Last October, Marilyn Begay was walking along a street in Farmington, New Mexico, when two men jumped out of a van and approached her. They claimed to work at the nearby San Juan Regional Medical Center, and offered her a ride. Begay, a 46-year-old Navajo woman who had struggled with alcohol use and was under the influence at the time, says she agreed to get in the car after she recognized two passengers, friends of her brother. But once inside, she was plied with alcohol to the point of blacking out, and driven close to 400 miles southwest, across state lines, to a residential home in Phoenix.
After she refused to provide her name, birth date, and Social Security number to a man at the home, she says, “they locked me in a room and told me they’d take me home in the morning, but I noticed an unlatched window and escaped through it.” She slept at a bus stop that night, and the next day called relatives in Farmington. The cousin who picked her up, Reva Stewart, was no stranger to these bizarre and frightening scenarios.
For years, Stewart had posted notices of missing Indigenous people—mostly women—on bulletin boards outside her shop in Phoenix, Drumbeat Indian Arts. Last summer, Stewart started receiving more notices for men and also began observing strange activity outside her store, located across from the Phoenix Indian Medical Center. “These white vans would stop at the bus stops, then two men would appear and talk to our Native relatives,” said Stewart, who is Navajo and 54 years old. “They drove back and forth all afternoon.” Most who were solicited would wave the men off, but some would get into the van.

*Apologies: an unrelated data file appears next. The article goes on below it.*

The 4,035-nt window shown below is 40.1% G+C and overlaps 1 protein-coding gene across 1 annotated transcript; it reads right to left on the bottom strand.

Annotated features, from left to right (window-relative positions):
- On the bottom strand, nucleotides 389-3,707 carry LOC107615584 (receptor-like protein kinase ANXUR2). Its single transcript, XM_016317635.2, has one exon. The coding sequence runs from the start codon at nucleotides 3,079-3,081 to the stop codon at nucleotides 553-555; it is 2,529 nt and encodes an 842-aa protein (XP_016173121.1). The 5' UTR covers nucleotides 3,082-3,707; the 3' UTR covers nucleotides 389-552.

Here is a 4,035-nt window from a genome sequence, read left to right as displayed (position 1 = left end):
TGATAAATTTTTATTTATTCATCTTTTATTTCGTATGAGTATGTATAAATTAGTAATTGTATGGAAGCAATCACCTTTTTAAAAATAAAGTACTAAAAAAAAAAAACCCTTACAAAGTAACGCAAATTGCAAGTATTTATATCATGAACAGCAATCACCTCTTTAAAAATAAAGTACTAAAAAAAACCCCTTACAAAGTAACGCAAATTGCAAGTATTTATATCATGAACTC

In the months after retrieving Begay, Stewart would receive dozens of calls that detailed horrific abuses of Native people who were picked up off the street and brought to nondescript locations. There was the 70-year-old man who was admitted to the intensive care unit after suffering severe injuries while trying to escape a home; the mother who called about her son who’d endured an unsupervised dry detox and ended up on life support; the relative who claimed that a five-person family, including a 4-month-old child, had been recruited by scammers to live in a home.
These were not random incidents. They were all connected to an elaborate, ongoing, multistate criminal scheme to defraud Medicaid of hundreds of millions of dollars by targeting Native communities’ most vulnerable people—some of whom have paid with their lives.
For decades, coverage for treatment of substance use disorder wasn’t standardized. If you could afford it, you could pay out of pocket for care. If you lived in an area with publicly funded treatment, you might have access to community-based resources like 12-step programs. Starting in the 1970s, recovery housing, such as sober homes, grew to fill the need for stable, long-term living environments.
Despite its proven benefits, recovery housing hasn’t been formally connected to any of the health care or social services systems. To date, most states don’t regulate the category. “Anybody can open up a house and throw four or five people in it, charge them, and say, ‘We have a sober house,’” said Joe Pritchard, CEO of Pinnacle Treatment Centers, which runs 162 clinical facilities and sober homes nationwide, though not in Arizona. A similar lack of regulation has applied to treatment centers that provide clinical services, where medications like naltrexone are administered alongside other therapies.